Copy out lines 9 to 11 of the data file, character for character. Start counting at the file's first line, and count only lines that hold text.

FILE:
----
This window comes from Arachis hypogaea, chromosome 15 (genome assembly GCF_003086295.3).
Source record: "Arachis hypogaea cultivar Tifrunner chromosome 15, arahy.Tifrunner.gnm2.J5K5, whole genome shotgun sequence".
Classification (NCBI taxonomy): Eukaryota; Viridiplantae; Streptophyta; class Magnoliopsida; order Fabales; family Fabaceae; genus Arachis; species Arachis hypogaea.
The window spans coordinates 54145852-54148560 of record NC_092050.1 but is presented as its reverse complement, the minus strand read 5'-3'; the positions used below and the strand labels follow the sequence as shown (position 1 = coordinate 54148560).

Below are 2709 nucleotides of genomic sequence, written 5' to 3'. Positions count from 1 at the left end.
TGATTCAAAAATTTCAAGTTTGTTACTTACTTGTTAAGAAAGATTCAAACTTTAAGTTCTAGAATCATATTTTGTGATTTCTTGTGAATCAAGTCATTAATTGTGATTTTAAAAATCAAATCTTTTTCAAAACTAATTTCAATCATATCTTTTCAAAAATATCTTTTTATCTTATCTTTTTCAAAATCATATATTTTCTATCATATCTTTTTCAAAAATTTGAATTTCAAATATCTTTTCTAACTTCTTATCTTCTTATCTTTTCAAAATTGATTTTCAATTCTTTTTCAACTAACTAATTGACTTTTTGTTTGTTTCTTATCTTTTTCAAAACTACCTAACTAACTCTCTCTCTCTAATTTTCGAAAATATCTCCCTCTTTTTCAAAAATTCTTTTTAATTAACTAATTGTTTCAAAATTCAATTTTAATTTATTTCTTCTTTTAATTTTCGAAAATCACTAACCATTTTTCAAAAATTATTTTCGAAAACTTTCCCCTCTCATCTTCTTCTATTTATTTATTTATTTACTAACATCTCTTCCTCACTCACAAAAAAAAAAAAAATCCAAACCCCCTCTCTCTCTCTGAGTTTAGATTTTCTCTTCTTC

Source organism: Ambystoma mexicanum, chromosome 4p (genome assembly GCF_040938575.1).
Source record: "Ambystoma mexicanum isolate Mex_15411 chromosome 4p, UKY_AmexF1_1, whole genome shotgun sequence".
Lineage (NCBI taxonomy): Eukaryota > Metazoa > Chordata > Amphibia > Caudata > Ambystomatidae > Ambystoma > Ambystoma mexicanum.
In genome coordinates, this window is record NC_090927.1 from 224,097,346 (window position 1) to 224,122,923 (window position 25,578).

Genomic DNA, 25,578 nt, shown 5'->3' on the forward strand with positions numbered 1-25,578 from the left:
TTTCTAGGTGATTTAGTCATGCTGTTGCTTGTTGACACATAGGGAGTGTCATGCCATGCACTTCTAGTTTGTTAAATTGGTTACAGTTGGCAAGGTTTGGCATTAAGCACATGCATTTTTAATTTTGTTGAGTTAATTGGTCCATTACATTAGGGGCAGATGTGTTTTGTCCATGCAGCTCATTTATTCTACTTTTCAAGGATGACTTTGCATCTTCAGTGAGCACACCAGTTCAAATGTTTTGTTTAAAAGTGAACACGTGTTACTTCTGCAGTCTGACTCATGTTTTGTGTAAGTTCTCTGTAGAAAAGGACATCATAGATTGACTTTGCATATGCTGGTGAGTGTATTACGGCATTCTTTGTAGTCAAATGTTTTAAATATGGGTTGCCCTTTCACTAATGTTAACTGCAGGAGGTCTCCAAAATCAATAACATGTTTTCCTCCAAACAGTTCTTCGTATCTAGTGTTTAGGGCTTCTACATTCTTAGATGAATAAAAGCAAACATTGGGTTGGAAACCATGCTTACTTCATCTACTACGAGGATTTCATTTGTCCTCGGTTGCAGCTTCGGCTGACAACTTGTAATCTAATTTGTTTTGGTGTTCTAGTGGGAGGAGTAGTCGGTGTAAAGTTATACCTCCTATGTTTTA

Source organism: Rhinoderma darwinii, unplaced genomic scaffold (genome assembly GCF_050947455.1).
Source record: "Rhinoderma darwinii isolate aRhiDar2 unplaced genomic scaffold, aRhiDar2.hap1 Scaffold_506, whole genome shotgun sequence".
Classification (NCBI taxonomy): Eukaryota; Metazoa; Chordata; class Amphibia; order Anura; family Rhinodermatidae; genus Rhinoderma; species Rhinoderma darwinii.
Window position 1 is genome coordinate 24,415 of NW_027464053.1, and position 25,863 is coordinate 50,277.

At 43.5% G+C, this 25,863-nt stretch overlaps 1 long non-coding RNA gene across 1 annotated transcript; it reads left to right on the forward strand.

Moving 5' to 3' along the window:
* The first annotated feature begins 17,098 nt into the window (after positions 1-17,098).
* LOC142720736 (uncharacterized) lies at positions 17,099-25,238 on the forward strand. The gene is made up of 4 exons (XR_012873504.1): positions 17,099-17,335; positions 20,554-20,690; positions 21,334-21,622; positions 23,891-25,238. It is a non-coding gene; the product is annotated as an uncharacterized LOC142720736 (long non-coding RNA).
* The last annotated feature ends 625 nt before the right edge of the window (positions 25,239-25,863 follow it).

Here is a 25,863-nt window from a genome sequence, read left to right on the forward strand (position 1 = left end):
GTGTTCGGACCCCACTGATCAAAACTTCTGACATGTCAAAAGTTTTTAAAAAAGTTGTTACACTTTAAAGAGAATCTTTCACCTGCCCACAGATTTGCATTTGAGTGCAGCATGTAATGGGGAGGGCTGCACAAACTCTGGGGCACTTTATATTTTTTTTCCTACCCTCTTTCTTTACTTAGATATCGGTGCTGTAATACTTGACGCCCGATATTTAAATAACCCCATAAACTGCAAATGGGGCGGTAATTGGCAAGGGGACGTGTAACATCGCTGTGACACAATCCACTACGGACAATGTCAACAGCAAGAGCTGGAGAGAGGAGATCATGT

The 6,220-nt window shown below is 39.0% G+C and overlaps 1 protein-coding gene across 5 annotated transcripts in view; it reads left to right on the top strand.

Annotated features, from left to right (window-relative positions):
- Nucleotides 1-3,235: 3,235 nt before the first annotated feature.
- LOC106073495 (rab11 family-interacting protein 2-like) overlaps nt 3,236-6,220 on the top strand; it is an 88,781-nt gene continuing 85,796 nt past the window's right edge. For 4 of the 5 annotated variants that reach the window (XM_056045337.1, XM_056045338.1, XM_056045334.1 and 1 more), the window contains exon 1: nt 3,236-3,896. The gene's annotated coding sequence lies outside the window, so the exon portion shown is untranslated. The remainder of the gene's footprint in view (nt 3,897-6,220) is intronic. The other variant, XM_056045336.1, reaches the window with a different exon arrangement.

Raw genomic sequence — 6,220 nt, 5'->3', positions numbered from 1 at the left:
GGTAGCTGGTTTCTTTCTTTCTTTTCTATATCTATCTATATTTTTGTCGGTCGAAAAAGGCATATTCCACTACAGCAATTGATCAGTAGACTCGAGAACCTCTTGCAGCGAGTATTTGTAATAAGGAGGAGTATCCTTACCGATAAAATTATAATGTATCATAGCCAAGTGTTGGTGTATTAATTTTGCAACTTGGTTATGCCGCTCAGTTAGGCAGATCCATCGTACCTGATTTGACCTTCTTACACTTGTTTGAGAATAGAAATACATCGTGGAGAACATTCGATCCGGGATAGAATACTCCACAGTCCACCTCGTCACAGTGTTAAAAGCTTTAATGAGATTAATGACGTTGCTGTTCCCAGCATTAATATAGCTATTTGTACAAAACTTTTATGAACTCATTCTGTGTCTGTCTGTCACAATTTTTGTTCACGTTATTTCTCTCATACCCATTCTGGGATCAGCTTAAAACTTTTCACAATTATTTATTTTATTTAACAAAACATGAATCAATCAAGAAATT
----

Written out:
Lineage (NCBI taxonomy): Eukaryota > Metazoa > Chordata > Amphibia > Caudata > Ambystomatidae > Ambystoma > Ambystoma mexicanum.
In genome coordinates, this window is record NC_090927.1 from 224,097,346 (window position 1) to 224,122,923 (window position 25,578).

Genomic DNA, 25,578 nt, shown 5'->3' on the forward strand with positions numbered 1-25,578 from the left: